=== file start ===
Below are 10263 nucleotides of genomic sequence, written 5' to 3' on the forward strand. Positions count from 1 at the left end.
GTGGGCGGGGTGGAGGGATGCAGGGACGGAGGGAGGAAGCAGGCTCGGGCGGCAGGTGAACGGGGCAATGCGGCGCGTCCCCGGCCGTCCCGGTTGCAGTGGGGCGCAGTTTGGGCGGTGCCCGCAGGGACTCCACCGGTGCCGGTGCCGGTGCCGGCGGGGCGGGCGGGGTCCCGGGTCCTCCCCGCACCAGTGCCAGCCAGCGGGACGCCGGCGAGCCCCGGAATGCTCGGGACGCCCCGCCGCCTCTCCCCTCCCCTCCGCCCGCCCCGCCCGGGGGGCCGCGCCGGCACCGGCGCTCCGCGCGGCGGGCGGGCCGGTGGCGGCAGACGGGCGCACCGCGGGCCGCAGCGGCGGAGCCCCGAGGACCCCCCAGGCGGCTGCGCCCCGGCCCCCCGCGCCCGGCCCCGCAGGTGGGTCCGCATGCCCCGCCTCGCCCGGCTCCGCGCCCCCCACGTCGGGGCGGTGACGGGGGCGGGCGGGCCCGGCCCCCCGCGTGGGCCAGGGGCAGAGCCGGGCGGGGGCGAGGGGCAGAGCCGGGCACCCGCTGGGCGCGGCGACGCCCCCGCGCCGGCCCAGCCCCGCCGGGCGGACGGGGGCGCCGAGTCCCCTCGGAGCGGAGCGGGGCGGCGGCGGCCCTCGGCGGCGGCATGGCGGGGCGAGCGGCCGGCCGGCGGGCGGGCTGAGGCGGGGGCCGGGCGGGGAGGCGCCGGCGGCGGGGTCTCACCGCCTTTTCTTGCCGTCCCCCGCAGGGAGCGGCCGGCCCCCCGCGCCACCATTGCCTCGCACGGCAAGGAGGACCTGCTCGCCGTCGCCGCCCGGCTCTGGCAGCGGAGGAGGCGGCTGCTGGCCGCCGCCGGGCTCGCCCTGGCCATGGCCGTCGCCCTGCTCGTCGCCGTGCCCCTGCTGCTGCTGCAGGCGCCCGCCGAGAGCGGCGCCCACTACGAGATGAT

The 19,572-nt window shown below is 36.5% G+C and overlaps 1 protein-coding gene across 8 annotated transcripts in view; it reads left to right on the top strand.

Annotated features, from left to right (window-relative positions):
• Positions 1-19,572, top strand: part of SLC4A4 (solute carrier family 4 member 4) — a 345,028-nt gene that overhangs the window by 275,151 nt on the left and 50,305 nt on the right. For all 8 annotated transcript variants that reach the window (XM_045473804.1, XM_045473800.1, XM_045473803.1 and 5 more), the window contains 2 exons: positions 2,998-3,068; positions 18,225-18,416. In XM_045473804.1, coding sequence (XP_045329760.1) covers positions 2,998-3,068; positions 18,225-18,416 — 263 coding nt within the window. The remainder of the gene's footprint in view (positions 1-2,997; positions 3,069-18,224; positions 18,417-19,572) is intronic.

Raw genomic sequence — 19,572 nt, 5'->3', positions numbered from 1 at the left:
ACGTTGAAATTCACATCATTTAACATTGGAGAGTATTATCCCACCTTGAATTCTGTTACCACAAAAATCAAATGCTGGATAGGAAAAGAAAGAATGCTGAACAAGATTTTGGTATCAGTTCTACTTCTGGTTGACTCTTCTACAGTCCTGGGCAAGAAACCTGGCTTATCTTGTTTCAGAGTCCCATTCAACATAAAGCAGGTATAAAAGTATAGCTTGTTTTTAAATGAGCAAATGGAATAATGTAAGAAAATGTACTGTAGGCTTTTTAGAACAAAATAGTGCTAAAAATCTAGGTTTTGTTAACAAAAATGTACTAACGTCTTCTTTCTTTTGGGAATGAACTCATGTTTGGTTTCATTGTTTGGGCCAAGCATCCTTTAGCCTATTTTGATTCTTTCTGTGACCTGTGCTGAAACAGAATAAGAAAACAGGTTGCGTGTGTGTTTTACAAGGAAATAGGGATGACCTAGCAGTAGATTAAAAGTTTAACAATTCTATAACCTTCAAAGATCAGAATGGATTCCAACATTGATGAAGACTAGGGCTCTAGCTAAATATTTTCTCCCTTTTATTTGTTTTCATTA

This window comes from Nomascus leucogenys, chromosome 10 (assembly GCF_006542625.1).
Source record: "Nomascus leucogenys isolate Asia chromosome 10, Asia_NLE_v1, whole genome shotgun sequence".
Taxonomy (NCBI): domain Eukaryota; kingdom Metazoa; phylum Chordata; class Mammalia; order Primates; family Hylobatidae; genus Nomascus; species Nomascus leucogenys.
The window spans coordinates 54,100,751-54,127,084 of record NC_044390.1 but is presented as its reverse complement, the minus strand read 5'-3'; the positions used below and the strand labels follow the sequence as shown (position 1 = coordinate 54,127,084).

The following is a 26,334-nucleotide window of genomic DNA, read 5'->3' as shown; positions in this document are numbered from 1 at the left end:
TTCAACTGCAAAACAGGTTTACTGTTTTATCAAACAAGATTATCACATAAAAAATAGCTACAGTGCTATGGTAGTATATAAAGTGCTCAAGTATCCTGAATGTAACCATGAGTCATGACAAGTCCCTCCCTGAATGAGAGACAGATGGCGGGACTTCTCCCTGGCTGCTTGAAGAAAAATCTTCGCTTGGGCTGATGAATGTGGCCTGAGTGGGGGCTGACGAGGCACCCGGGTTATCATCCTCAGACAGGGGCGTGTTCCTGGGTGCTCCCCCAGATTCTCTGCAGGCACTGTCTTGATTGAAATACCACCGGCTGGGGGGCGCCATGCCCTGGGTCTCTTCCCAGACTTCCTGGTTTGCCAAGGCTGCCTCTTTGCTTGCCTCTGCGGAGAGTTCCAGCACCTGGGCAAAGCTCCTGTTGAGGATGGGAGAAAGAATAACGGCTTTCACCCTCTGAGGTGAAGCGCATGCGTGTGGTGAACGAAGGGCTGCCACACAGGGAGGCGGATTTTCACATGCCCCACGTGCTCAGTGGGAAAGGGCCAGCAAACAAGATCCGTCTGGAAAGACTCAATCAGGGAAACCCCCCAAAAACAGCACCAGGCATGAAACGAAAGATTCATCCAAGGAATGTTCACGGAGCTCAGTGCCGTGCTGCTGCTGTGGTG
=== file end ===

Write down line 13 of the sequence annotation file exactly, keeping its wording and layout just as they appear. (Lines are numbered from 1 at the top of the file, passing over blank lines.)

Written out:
TTCAACTGCAAAACAGGTTTACTGTTTTATCAAACAAGATTATCACATAAAAAATAGCTACAGTGCTATGGTAGTATATAAAGTGCTCAAGTATCCTGAATGTAACCATGAGTCATGACAAGTCCCTCCCTGAATGAGAGACAGATGGCGGGACTTCTCCCTGGCTGCTTGAAGAAAAATCTTCGCTTGGGCTGATGAATGTGGCCTGAGTGGGGGCTGACGAGGCACCCGGGTTATCATCCTCAGACAGGGGCGTGTTCCTGGGTGCTCCCCCAGATTCTCTGCAGGCACTGTCTTGATTGAAATACCACCGGCTGGGGGGCGCCATGCCCTGGGTCTCTTCCCAGACTTCCTGGTTTGCCAAGGCTGCCTCTTTGCTTGCCTCTGCGGAGAGTTCCAGCACCTGGGCAAAGCTCCTGTTGAGGATGGGAGAAAGAATAACGGCTTTCACCCTCTGAGGTGAAGCGCATGCGTGTGGTGAACGAAGGGCTGCCACACAGGGAGGCGGATTTTCACATGCCCCACGTGCTCAGTGGGAAAGGGCCAGCAAACAAGATCCGTCTGGAAAGACTCAATCAGGGAAACCCCCCAAAAACAGCACCAGGCATGAAACGAAAGATTCATCCAAGGAATGTTCACGGAGCTCAGTGCCGTGCTGCTGCTGTGGTG